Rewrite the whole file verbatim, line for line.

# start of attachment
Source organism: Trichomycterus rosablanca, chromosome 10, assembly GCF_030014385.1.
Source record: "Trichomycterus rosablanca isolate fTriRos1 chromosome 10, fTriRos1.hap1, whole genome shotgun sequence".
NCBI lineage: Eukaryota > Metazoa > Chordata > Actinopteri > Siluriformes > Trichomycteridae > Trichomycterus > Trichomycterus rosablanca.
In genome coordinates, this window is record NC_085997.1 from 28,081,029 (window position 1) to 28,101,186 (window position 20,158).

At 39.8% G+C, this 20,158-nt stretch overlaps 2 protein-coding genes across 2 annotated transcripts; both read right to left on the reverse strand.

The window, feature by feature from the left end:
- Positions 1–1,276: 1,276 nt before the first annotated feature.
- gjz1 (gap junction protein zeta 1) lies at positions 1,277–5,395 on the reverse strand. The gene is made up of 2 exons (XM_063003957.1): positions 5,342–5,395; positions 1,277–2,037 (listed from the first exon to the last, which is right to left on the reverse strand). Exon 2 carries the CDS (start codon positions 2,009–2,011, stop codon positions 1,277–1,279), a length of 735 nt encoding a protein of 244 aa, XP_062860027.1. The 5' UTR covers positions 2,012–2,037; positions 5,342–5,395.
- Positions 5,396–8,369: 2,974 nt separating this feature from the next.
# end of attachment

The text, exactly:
Source organism: Trichomycterus rosablanca, chromosome 10, assembly GCF_030014385.1.
Source record: "Trichomycterus rosablanca isolate fTriRos1 chromosome 10, fTriRos1.hap1, whole genome shotgun sequence".
NCBI lineage: Eukaryota > Metazoa > Chordata > Actinopteri > Siluriformes > Trichomycteridae > Trichomycterus > Trichomycterus rosablanca.
In genome coordinates, this window is record NC_085997.1 from 28,081,029 (window position 1) to 28,101,186 (window position 20,158).

At 39.8% G+C, this 20,158-nt stretch overlaps 2 protein-coding genes across 2 annotated transcripts; both read right to left on the reverse strand.

The window, feature by feature from the left end:
- Positions 1–1,276: 1,276 nt before the first annotated feature.
- gjz1 (gap junction protein zeta 1) lies at positions 1,277–5,395 on the reverse strand. The gene is made up of 2 exons (XM_063003957.1): positions 5,342–5,395; positions 1,277–2,037 (listed from the first exon to the last, which is right to left on the reverse strand). Exon 2 carries the CDS (start codon positions 2,009–2,011, stop codon positions 1,277–1,279), a length of 735 nt encoding a protein of 244 aa, XP_062860027.1. The 5' UTR covers positions 2,012–2,037; positions 5,342–5,395.
- Positions 5,396–8,369: 2,974 nt separating this feature from the next.